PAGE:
1 of 1 thought this review was well written
Post-rock is fast becoming a tired and bloated genre with most releases these days sounding like a bad copy of the hundreds of acts who have gone before them. Even Explosions In The Sky aren't safe from plagarism accusations anymore, even though they are one of the bands that initially blew the barriers down. It does take something truly special to stand-out in the mire of mediorcity. Recently, the Italians are having a right go at this with a handful of acts such as Port-Royal, Larsen and Vanessa Van Basten creating some challenging music.
What stand's out about Prato-based, Dilatazione, is the impeccable percussion courtesy of drummer, Alessio Graffedi, who performs admirably throughout the 38 minutes of "Too Emotional For Maths". It comes as no surprise, that Graffedi has since became a member of Ulan Bator, as his incredible timing is perfectly suited to the sound of the French experimentalists.
That's not to say this album is for percussion enthusiasts only. On "Solo in una Strada Afollata", chiming guitars and a driving rythmn combine brilliantly with a horn section, that brings to mind former post-hardcore heroes, Bob Tilton. "Cendre In", meanwhile, employs breathy vocals in a similar vein to contemporaries Ulan Bator, only the Italian dialect sounds so much cooler.
The real challenge with "Too Emotional For Maths" is, that to fully enjoy the subtleties of this album, you must first find the key to unlock the rewards. When the key is found, the treasures available are a joy to behold. There are so many intricate intertwining guitar parts, twisted chord structures, illusive percussion touches and smatterings of electronics. This album, unlike many lesser post-rock efforts, is not an instant quick-fix of quiet-loud dynamics, it's an intelligent effort, that requires a certain degree of concentraition. Most importantly, though, this album is guarenteed to grow on you after repeated listens. Thinking about my record collection, some of my most cherished albums pan out this way.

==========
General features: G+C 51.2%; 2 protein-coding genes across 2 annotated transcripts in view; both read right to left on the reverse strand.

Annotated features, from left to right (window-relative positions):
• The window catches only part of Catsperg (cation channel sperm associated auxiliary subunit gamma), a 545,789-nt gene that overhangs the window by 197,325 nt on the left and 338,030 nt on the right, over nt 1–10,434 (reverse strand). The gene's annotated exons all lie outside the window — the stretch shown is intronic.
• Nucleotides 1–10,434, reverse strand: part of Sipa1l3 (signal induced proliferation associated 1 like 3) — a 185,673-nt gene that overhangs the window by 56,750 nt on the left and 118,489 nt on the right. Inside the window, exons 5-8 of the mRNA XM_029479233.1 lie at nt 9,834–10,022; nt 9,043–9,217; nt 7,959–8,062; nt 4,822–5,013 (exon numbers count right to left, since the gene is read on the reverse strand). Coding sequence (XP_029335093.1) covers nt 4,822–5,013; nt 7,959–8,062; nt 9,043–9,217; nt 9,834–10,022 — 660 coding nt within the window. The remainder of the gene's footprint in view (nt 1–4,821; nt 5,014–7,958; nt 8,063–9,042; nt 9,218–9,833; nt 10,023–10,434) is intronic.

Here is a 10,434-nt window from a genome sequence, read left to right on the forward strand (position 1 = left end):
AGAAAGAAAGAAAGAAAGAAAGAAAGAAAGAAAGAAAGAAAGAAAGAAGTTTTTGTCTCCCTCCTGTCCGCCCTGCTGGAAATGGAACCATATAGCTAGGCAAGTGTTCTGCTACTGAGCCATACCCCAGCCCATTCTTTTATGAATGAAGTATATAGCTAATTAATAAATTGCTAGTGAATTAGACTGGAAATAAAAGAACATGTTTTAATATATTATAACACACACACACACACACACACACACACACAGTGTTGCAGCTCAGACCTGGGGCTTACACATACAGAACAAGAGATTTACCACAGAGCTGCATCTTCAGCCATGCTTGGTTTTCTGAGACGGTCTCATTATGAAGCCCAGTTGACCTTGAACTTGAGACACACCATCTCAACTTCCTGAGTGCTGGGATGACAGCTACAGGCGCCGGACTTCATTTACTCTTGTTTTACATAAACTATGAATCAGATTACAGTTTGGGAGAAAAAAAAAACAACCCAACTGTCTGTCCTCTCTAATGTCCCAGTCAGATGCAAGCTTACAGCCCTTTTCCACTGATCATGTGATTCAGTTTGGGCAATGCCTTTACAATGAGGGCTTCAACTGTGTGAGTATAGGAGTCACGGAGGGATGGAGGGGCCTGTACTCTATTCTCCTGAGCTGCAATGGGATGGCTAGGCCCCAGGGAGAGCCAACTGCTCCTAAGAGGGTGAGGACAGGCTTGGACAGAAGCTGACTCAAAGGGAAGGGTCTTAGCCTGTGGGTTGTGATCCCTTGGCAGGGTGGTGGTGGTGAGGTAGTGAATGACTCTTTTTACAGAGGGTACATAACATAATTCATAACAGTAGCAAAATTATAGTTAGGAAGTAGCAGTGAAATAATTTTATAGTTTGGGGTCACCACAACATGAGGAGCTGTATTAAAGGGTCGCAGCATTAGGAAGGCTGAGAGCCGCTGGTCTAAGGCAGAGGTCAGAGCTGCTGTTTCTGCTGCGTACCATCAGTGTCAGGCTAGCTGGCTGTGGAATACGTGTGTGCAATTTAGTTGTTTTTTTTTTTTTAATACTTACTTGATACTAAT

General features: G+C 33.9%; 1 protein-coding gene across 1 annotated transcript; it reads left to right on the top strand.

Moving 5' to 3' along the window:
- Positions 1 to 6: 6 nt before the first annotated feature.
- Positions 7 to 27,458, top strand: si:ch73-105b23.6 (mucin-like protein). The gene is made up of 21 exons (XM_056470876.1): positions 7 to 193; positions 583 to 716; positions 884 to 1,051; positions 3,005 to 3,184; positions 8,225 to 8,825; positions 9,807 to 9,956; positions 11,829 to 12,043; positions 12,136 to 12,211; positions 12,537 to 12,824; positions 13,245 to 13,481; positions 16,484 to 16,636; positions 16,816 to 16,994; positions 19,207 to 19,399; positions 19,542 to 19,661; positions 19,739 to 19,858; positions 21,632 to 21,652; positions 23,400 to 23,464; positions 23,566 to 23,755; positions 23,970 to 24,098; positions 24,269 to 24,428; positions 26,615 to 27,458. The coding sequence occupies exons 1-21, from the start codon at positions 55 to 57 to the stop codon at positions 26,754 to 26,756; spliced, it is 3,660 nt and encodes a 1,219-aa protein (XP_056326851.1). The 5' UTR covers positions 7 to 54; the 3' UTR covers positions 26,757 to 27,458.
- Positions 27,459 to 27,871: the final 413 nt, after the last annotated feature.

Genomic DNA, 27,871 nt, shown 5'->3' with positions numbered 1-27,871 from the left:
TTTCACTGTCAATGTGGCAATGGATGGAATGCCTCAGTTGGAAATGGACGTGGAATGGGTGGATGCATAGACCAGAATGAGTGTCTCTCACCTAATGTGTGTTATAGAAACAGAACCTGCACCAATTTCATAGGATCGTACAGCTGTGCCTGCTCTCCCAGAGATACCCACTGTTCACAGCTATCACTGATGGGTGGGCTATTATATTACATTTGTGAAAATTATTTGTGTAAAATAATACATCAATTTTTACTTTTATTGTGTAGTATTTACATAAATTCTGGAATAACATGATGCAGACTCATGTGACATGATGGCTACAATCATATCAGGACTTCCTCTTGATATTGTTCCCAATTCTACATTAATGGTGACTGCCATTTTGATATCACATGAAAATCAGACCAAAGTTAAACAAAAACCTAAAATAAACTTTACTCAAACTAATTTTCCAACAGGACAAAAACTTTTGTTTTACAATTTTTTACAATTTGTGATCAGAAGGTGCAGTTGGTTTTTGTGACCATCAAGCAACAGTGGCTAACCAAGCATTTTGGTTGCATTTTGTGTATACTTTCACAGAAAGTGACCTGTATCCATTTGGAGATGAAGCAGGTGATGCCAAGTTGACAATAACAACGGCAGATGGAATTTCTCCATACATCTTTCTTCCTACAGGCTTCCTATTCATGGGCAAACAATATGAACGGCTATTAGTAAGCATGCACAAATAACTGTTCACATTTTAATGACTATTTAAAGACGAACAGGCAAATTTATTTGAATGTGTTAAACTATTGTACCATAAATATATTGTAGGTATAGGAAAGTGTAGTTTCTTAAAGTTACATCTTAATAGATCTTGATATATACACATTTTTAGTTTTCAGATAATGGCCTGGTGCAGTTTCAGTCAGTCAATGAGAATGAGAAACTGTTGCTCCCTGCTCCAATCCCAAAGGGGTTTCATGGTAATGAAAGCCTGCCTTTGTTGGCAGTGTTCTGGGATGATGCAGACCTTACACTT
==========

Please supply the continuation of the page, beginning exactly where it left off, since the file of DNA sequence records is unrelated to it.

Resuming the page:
Using the foundations laid by Chicago veterans, Tortoise, gives Dilatazione the canvas to truly express themselves. As the album progresses the sound slowly starts to become more dense and there is a sense that these Italians like to let loose too. "Ivano Marchetti" launches into a furious jam complete with phaser-laced drums, while "Cendre In" expands on these themes, proving Dilatzione aren't all about intricate guitar lines and technical proficeny, there's plenty of passion too.
Closer, "Tutto si Dimentica" is undoubtedly the best track, it is as if the band were slowly buliding their way to this moment. Towards the end, for three euphoric minutes a glorious sound is amassed using slightly off-kilter percussion and slabs of reverbed guitar. Then it all ends abruptly, just about the point it should erupt into a post-rock cliche. It's a confusing end, but then, Dilatazione prove throughout "Too Emotional.." that they like to keep the listener thinking.
Or perhaps they felt we have been rewarded enough?.